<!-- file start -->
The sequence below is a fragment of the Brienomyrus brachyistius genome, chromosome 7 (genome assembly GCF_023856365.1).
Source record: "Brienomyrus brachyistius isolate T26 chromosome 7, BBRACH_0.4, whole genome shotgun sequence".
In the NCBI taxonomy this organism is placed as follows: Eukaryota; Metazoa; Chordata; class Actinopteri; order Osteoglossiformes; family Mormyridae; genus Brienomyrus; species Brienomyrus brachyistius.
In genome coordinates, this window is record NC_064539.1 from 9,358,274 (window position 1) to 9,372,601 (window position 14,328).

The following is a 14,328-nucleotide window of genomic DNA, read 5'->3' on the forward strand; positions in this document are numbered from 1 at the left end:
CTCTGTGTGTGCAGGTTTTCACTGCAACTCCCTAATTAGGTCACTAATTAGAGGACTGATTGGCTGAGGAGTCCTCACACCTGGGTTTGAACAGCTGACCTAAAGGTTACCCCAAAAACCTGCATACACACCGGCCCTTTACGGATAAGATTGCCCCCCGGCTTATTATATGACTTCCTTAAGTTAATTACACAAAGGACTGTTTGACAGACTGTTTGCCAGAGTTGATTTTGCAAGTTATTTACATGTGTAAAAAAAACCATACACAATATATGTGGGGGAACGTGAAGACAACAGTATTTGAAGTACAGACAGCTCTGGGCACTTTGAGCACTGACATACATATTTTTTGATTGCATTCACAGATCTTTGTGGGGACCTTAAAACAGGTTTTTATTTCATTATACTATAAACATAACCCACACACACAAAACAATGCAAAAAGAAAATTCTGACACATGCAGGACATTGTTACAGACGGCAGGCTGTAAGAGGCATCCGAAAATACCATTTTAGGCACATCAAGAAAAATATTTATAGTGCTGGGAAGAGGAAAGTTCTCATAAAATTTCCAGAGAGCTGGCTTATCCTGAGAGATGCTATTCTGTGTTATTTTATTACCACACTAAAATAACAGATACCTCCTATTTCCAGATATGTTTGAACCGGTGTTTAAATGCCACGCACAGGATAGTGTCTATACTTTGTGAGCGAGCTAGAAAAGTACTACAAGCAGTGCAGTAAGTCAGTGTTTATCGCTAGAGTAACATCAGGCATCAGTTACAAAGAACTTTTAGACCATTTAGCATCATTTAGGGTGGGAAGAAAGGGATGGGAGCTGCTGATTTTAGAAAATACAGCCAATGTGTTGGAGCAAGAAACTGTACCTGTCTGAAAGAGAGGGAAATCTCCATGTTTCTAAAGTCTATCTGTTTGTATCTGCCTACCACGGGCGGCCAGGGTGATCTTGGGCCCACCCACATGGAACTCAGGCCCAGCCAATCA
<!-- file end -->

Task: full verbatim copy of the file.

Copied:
The sequence below is a fragment of the Brienomyrus brachyistius genome, chromosome 7 (genome assembly GCF_023856365.1).
Source record: "Brienomyrus brachyistius isolate T26 chromosome 7, BBRACH_0.4, whole genome shotgun sequence".
In the NCBI taxonomy this organism is placed as follows: Eukaryota; Metazoa; Chordata; class Actinopteri; order Osteoglossiformes; family Mormyridae; genus Brienomyrus; species Brienomyrus brachyistius.
In genome coordinates, this window is record NC_064539.1 from 9,358,274 (window position 1) to 9,372,601 (window position 14,328).

The following is a 14,328-nucleotide window of genomic DNA, read 5'->3' on the forward strand; positions in this document are numbered from 1 at the left end:
CTCTGTGTGTGCAGGTTTTCACTGCAACTCCCTAATTAGGTCACTAATTAGAGGACTGATTGGCTGAGGAGTCCTCACACCTGGGTTTGAACAGCTGACCTAAAGGTTACCCCAAAAACCTGCATACACACCGGCCCTTTACGGATAAGATTGCCCCCCGGCTTATTATATGACTTCCTTAAGTTAATTACACAAAGGACTGTTTGACAGACTGTTTGCCAGAGTTGATTTTGCAAGTTATTTACATGTGTAAAAAAAACCATACACAATATATGTGGGGGAACGTGAAGACAACAGTATTTGAAGTACAGACAGCTCTGGGCACTTTGAGCACTGACATACATATTTTTTGATTGCATTCACAGATCTTTGTGGGGACCTTAAAACAGGTTTTTATTTCATTATACTATAAACATAACCCACACACACAAAACAATGCAAAAAGAAAATTCTGACACATGCAGGACATTGTTACAGACGGCAGGCTGTAAGAGGCATCCGAAAATACCATTTTAGGCACATCAAGAAAAATATTTATAGTGCTGGGAAGAGGAAAGTTCTCATAAAATTTCCAGAGAGCTGGCTTATCCTGAGAGATGCTATTCTGTGTTATTTTATTACCACACTAAAATAACAGATACCTCCTATTTCCAGATATGTTTGAACCGGTGTTTAAATGCCACGCACAGGATAGTGTCTATACTTTGTGAGCGAGCTAGAAAAGTACTACAAGCAGTGCAGTAAGTCAGTGTTTATCGCTAGAGTAACATCAGGCATCAGTTACAAAGAACTTTTAGACCATTTAGCATCATTTAGGGTGGGAAGAAAGGGATGGGAGCTGCTGATTTTAGAAAATACAGCCAATGTGTTGGAGCAAGAAACTGTACCTGTCTGAAAGAGAGGGAAATCTCCATGTTTCTAAAGTCTATCTGTTTGTATCTGCCTACCACGGGCGGCCAGGGTGATCTTGGGCCCACCCACATGGAACTCAGGCCCAGCCAATCA